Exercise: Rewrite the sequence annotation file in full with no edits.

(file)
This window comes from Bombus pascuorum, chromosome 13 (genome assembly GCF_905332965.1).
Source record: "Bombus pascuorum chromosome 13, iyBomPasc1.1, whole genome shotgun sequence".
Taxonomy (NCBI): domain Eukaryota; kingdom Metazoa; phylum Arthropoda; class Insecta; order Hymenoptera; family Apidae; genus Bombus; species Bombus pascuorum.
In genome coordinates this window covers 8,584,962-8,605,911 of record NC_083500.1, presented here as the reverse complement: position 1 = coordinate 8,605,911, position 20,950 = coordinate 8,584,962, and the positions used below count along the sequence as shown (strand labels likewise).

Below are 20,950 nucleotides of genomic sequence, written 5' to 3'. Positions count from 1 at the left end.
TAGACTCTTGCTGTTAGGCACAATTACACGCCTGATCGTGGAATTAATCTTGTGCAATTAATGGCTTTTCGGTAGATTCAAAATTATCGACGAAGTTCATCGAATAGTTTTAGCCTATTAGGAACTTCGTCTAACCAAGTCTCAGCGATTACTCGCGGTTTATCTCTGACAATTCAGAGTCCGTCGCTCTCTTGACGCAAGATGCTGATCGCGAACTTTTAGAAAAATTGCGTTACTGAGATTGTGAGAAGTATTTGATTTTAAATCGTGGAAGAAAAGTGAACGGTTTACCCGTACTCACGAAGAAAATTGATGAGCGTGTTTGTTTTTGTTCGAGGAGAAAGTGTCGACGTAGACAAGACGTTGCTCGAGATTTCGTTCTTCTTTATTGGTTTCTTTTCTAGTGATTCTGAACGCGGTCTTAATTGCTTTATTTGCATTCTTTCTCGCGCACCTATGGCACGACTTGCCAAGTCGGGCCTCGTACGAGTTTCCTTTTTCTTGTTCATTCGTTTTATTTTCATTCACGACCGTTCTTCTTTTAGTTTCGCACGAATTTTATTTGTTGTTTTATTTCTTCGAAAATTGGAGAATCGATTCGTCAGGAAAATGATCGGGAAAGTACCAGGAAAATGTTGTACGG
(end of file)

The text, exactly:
This window comes from Bombus pascuorum, chromosome 13 (genome assembly GCF_905332965.1).
Source record: "Bombus pascuorum chromosome 13, iyBomPasc1.1, whole genome shotgun sequence".
Taxonomy (NCBI): domain Eukaryota; kingdom Metazoa; phylum Arthropoda; class Insecta; order Hymenoptera; family Apidae; genus Bombus; species Bombus pascuorum.
In genome coordinates this window covers 8,584,962-8,605,911 of record NC_083500.1, presented here as the reverse complement: position 1 = coordinate 8,605,911, position 20,950 = coordinate 8,584,962, and the positions used below count along the sequence as shown (strand labels likewise).

Below are 20,950 nucleotides of genomic sequence, written 5' to 3'. Positions count from 1 at the left end.
TAGACTCTTGCTGTTAGGCACAATTACACGCCTGATCGTGGAATTAATCTTGTGCAATTAATGGCTTTTCGGTAGATTCAAAATTATCGACGAAGTTCATCGAATAGTTTTAGCCTATTAGGAACTTCGTCTAACCAAGTCTCAGCGATTACTCGCGGTTTATCTCTGACAATTCAGAGTCCGTCGCTCTCTTGACGCAAGATGCTGATCGCGAACTTTTAGAAAAATTGCGTTACTGAGATTGTGAGAAGTATTTGATTTTAAATCGTGGAAGAAAAGTGAACGGTTTACCCGTACTCACGAAGAAAATTGATGAGCGTGTTTGTTTTTGTTCGAGGAGAAAGTGTCGACGTAGACAAGACGTTGCTCGAGATTTCGTTCTTCTTTATTGGTTTCTTTTCTAGTGATTCTGAACGCGGTCTTAATTGCTTTATTTGCATTCTTTCTCGCGCACCTATGGCACGACTTGCCAAGTCGGGCCTCGTACGAGTTTCCTTTTTCTTGTTCATTCGTTTTATTTTCATTCACGACCGTTCTTCTTTTAGTTTCGCACGAATTTTATTTGTTGTTTTATTTCTTCGAAAATTGGAGAATCGATTCGTCAGGAAAATGATCGGGAAAGTACCAGGAAAATGTTGTACGG